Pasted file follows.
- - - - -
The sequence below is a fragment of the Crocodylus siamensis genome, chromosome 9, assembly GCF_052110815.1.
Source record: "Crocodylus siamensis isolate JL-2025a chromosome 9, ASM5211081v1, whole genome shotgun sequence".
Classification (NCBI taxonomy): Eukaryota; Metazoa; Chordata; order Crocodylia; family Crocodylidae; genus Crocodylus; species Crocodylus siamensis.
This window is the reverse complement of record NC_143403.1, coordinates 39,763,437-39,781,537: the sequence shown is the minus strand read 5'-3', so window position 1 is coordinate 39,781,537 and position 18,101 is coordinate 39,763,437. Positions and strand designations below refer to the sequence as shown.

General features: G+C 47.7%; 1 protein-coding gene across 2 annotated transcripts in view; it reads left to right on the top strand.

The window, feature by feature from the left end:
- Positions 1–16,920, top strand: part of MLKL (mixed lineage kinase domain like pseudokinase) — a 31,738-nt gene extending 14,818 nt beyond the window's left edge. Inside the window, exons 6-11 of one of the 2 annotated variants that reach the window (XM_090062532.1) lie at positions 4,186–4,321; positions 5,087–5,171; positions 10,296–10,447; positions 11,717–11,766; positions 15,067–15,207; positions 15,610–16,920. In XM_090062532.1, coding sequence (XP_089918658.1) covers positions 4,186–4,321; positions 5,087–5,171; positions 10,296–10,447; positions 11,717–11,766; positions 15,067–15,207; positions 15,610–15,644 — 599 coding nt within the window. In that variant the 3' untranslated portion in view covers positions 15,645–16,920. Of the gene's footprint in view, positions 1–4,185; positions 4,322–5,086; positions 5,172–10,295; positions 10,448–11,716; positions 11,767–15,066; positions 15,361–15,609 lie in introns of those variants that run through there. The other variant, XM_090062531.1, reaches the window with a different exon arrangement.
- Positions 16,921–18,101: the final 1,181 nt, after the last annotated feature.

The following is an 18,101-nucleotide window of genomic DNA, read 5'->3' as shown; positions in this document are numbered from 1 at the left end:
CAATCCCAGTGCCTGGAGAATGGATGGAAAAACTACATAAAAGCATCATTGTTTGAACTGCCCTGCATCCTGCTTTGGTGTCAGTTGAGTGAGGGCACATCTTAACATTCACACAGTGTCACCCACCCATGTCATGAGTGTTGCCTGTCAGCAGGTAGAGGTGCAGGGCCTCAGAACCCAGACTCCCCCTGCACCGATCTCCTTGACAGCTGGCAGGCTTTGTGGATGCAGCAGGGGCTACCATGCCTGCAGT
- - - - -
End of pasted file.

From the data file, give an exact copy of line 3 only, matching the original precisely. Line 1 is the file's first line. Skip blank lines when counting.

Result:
Classification (NCBI taxonomy): Eukaryota; Metazoa; Chordata; order Crocodylia; family Crocodylidae; genus Crocodylus; species Crocodylus siamensis.